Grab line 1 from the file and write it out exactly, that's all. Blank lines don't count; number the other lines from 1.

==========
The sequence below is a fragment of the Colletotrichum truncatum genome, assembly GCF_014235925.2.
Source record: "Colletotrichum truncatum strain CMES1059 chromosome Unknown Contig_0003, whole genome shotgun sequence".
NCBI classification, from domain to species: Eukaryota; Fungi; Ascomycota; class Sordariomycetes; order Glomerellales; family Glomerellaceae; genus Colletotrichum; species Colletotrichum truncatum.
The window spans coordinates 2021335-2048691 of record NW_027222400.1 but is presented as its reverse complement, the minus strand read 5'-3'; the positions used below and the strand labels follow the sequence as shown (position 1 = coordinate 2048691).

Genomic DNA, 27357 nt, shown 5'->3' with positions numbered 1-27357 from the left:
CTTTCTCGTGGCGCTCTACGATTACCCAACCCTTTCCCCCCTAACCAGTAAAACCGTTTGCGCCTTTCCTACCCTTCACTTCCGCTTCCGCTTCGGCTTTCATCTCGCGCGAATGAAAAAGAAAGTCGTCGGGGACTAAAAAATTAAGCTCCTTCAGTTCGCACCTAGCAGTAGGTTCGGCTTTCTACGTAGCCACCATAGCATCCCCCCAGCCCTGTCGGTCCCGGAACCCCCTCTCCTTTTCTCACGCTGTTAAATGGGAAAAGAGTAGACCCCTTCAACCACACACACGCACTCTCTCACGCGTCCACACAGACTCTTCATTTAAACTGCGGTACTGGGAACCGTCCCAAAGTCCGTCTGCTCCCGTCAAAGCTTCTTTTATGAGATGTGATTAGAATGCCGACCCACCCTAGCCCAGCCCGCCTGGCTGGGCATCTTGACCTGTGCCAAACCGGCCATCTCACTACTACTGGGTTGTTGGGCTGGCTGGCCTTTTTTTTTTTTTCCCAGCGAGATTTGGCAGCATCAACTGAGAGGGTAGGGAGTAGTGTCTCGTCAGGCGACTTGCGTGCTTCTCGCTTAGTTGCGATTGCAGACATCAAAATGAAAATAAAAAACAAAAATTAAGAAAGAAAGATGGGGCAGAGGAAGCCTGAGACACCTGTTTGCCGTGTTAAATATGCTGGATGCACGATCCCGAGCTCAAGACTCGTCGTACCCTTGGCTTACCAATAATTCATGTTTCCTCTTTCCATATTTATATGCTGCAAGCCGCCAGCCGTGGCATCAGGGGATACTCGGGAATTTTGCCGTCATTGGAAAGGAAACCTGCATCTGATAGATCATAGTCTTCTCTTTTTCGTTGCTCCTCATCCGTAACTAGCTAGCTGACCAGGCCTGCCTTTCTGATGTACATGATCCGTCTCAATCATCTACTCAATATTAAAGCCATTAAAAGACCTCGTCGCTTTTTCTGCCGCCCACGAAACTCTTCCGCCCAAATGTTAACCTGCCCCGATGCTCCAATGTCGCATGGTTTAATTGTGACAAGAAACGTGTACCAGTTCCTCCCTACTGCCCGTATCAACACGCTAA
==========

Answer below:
The sequence below is a fragment of the Colletotrichum truncatum genome, assembly GCF_014235925.2.